What Do You Think?
What do you think? A simple question but it could be one of the most powerful questions a leader can ask. Within those simple words lay the power to collaborative leadership.
Those words give an invitation to team members, supervisors, and peers to interject their thoughts into the subject.
When you ask the question you invite input.
- ask your peers, they have a different view into your area
- ask your supervisor, you will a view of the direction to take
- ask your team members, especially if they are to implement a final decision, they have in-the-trenches knowledge.
Asking the question gets buy-in but also you are the benefactor of a wealth of knowledge. By asking ‘what do you think?’ you are able to make a well informed decision.
What happens if you only allow or invite a few voices in or don’t even ask ‘what do you think?’
- no collaboration
- less information to make a decision
Caution: asking ‘what do you think?’ is not a path to consensus but to clarity. When you invite people to join the conversation about a decision you should indicate that you are not taking a vote on the topic, but rather value their opinion which will help you make the decision.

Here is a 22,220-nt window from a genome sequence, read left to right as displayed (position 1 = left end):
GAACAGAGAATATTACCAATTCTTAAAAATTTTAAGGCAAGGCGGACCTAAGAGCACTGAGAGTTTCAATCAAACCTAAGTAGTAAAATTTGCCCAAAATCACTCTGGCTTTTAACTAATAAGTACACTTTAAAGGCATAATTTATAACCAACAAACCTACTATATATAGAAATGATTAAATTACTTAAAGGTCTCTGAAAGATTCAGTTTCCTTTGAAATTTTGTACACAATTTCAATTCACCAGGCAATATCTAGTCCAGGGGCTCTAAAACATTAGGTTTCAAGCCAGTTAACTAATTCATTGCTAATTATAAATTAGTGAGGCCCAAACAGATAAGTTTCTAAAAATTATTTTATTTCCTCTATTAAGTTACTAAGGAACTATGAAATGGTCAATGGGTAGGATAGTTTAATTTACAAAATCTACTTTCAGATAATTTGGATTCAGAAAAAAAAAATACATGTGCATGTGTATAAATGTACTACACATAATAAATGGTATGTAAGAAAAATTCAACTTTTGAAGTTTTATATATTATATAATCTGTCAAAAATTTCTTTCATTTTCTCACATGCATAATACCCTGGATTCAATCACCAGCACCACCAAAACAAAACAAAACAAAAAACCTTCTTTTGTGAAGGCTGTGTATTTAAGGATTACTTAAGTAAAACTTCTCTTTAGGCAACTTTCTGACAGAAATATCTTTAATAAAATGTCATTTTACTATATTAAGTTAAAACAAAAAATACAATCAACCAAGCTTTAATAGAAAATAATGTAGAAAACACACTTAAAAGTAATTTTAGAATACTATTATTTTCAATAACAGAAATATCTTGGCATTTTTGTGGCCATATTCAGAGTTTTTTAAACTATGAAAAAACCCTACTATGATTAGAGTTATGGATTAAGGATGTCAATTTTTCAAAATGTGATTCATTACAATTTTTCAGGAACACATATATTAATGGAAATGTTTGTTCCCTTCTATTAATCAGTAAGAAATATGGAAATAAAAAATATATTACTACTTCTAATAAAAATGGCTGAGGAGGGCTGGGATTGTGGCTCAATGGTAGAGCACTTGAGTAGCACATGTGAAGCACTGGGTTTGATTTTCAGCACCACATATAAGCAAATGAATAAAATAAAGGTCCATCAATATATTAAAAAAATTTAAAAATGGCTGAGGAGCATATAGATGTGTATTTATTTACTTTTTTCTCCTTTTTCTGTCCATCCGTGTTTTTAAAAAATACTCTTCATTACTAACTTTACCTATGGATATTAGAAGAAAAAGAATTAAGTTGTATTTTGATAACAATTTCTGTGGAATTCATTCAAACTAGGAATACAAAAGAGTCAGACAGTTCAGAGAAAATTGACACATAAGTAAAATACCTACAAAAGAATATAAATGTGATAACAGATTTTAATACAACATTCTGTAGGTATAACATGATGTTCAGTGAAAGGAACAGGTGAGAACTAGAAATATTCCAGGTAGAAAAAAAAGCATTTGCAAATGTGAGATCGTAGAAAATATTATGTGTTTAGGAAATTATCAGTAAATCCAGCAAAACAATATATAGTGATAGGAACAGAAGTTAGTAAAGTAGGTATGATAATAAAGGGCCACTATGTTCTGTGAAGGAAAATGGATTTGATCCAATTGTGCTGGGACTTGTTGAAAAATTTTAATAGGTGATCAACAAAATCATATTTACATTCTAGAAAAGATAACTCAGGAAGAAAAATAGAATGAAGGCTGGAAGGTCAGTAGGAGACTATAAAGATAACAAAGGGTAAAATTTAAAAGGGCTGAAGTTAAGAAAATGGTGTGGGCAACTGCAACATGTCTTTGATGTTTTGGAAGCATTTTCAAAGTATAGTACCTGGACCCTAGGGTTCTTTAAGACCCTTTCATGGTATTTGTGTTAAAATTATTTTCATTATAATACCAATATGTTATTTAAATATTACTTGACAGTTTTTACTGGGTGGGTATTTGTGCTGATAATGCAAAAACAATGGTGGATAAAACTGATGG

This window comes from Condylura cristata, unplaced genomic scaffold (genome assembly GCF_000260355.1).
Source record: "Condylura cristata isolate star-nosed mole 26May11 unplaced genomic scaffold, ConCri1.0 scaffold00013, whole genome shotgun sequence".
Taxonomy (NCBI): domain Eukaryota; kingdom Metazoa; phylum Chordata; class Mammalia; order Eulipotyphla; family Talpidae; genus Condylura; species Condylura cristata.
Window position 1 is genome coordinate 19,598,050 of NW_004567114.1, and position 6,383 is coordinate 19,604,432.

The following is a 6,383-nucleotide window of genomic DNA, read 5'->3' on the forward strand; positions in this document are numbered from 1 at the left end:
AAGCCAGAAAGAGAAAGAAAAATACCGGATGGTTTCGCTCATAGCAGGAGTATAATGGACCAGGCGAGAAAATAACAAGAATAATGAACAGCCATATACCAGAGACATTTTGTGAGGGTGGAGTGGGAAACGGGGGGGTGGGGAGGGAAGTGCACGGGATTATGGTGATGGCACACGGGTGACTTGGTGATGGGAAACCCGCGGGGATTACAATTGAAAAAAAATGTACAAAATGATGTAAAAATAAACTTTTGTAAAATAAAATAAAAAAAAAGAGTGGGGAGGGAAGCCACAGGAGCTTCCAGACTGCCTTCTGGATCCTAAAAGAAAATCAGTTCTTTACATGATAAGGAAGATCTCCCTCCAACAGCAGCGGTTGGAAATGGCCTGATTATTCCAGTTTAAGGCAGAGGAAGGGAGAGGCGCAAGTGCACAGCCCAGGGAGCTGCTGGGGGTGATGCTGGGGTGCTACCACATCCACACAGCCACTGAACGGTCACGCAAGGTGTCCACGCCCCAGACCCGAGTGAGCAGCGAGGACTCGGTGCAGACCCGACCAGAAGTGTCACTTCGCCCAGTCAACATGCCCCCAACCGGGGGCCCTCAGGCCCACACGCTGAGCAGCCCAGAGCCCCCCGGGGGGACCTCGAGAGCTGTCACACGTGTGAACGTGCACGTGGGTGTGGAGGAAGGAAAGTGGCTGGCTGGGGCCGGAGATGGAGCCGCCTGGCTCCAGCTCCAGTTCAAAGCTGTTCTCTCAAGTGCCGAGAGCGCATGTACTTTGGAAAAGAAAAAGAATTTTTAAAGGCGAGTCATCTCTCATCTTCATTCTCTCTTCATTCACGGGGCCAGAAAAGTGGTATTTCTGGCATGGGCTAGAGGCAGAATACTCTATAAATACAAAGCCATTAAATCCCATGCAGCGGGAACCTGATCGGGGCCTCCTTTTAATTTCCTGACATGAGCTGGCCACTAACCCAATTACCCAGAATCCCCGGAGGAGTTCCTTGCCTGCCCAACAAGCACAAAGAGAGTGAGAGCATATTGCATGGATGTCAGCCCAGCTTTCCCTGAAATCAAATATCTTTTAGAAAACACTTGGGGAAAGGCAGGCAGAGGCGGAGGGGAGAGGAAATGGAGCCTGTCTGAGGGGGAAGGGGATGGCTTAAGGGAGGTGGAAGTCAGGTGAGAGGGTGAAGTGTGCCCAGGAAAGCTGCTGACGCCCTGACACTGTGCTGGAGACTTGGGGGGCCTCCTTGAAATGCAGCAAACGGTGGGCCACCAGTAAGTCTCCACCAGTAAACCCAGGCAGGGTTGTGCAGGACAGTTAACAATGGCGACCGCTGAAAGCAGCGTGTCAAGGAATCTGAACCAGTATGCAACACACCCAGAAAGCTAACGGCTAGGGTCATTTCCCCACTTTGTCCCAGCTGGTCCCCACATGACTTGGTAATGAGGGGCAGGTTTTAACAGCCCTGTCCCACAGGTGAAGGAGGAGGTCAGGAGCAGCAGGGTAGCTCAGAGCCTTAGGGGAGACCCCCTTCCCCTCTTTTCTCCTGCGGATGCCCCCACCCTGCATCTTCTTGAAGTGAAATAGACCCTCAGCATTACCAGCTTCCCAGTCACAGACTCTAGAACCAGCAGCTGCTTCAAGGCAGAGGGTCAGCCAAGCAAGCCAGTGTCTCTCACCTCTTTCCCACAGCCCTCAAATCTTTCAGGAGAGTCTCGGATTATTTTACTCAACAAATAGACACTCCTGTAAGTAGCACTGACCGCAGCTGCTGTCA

Patrick Lencioni in his book The Advantage: Why Organizational Health Trumps Everything Else in Business, makes this statement about gathering information on topics and decision making:
there is something to be said for providing people in an organization with channels for upward communication, whether that takes the form of employee surveys or roundtable discussion forums. What is key to making these effective is that leaders not give the impression that they are abdicating responsibility for decision making by giving employees a vote. Great organizations, unlike countries, are never run like a democracy.
Ultimately someone has to make the decision however the leader can make a more informed decision with buy-in from a larger group when they are willing to ask “what do you think?"
Do you use these or similar words to invite collaboration?